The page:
Agenda Setting Theory

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Description of Agenda Setting Theory. Explanation.

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Agenda Setting Theory (Source: McQuail & Windahl, 1993)

Definition Agenda Setting Theory. Description.


Agenda Setting Theory is a mass communication theory that holds the media have the ability to advise or tell audiences what issues are major and relevant, thus setting the 'agenda'. They can achieve this by choosing what stories to consider newsworthy and how much prominence and space they give them.


The Agenda Setting Theory has been first formulated by Maxwell McCombs and Don Shaw, Journalism Professors at the University of North Carolina, in the period of 1968-1976. At that time, the two authors were empirically researching American Presidential election focused on audience awareness and information. They successfully attempted to find links between what was relevant for the voters and information provided by mass media.


Key hypothesis of Agenda Setting Theory are:

  1. The role of mass media, particularly news media, is to provide filtered information in order to create a distorted view of reality.
  2. Media focus on certain issues depicting them as more important than others because they want the public opinion to perceive them as more important.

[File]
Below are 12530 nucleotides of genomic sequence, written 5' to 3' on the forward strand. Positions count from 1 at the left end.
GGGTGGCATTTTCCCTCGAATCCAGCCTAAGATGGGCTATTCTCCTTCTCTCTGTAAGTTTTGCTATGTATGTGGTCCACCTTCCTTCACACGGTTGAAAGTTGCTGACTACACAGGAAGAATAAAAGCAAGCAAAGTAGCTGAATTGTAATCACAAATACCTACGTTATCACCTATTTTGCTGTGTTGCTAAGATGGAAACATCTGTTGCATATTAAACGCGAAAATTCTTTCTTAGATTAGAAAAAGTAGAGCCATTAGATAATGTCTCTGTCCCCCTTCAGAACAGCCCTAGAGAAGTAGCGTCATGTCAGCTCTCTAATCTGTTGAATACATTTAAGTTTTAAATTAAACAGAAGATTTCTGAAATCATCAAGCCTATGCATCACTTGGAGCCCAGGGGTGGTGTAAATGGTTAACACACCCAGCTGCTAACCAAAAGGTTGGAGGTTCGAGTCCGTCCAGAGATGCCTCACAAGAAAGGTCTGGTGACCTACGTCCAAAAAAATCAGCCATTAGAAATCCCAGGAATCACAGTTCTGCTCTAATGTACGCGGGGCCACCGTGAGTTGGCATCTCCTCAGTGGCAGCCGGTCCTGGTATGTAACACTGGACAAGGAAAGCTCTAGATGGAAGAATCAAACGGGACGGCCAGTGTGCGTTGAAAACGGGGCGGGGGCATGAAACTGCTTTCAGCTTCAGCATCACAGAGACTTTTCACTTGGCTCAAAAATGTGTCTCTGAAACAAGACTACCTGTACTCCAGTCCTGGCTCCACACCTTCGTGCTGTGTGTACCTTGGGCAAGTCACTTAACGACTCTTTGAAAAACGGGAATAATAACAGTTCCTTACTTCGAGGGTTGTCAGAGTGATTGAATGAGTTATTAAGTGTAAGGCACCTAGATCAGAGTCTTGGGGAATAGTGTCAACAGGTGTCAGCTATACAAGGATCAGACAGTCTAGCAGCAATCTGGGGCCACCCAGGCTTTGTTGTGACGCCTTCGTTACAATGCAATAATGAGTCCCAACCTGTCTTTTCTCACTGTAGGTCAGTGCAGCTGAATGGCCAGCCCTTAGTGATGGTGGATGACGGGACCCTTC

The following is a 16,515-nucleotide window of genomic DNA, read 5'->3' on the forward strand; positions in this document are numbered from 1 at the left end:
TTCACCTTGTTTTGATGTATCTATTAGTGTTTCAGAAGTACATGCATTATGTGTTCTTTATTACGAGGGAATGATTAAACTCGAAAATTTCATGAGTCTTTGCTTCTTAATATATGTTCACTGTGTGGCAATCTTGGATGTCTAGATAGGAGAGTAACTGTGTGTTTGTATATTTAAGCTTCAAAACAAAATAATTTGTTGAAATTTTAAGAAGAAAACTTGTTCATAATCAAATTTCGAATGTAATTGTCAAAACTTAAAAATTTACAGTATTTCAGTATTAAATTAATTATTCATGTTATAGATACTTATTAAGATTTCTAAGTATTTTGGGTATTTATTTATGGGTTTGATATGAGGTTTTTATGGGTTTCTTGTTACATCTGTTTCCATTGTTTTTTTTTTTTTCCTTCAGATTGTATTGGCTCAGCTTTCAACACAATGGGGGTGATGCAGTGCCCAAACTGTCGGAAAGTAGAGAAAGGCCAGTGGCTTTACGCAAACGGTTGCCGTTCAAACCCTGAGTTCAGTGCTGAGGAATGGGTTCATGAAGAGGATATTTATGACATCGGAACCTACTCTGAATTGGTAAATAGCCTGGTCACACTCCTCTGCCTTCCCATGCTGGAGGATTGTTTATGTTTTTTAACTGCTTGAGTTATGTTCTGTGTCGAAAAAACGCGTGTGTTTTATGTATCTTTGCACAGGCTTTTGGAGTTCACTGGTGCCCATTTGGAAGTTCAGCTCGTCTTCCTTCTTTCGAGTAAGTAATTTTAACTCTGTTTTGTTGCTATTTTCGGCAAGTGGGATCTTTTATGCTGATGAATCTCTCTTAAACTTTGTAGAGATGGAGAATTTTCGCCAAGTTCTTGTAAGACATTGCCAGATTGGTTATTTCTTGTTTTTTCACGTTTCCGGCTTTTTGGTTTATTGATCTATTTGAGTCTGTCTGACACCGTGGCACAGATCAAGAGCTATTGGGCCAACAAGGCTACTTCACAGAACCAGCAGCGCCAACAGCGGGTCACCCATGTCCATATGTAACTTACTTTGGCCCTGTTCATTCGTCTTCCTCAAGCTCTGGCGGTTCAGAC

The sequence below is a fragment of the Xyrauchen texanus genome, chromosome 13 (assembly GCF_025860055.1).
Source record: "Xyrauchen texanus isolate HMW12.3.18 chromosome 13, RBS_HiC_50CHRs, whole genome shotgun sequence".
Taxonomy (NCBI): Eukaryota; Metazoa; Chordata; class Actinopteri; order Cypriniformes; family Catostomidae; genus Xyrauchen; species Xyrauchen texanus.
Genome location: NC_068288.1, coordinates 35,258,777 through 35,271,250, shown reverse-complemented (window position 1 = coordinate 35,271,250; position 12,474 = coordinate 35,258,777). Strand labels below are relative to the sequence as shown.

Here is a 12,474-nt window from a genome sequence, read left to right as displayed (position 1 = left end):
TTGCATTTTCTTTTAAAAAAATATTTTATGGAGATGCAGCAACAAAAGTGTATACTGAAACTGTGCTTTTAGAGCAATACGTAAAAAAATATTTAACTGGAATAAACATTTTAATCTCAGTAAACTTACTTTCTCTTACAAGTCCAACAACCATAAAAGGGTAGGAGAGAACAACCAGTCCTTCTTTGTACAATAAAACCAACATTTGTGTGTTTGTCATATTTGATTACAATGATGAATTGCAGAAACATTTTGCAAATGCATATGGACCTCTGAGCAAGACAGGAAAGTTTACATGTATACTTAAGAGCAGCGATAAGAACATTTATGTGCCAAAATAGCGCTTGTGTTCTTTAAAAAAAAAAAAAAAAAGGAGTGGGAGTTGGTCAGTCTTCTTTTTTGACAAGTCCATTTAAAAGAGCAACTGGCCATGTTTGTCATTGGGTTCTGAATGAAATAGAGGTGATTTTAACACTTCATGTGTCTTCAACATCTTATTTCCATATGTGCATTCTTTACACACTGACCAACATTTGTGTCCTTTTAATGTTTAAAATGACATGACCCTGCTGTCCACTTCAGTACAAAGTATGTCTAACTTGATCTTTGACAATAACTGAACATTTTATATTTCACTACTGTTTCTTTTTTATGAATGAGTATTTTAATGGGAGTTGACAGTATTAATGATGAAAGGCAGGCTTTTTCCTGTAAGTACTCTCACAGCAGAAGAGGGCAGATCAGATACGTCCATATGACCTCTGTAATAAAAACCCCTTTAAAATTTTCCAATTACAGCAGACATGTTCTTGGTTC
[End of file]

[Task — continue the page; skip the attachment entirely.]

Unlike previous mass communication theories, like the Hypodermic Needle Theory, Persuasion Theory, Two Step Flow Model and the Limited Effects Theory, the concept of agenda setting analyzes cumulative or long term media effects on individuals and society. See also: Cultivation Theory and Dependence Theory. And, as also contemporary theories such as Uses and Gratifications Theory, Play Theory and Spiral of Silence, Agenda Setting narrows the field of possible effects of mass communication.


In fact, according Bernard Cohen, author of the book “The Press and Foreign Policy”, the main media effect is to set the agenda of the public opinion, so “what to think about” and not “what to think” (as in the case of Framing) as was previously supposed. Media pretend to provide audiences with the most relevant food for thought while having little power to influence existing opinions and behaviors even on the most debated topics. In this perspective, the only influence media can exert is to giving some arguments of a certain topic to create a mental framework in their audiences. Thus mass communication can hit individuals’ cognitive encyclopedia. In other words, media modify information and knowledge available to individuals setting the priority of topics. This effect is known in media studies and communication literature as the salience transfer. The agenda power of the press is more long-term oriented, the one of TV tends to simplify and “spotlight” it right now.


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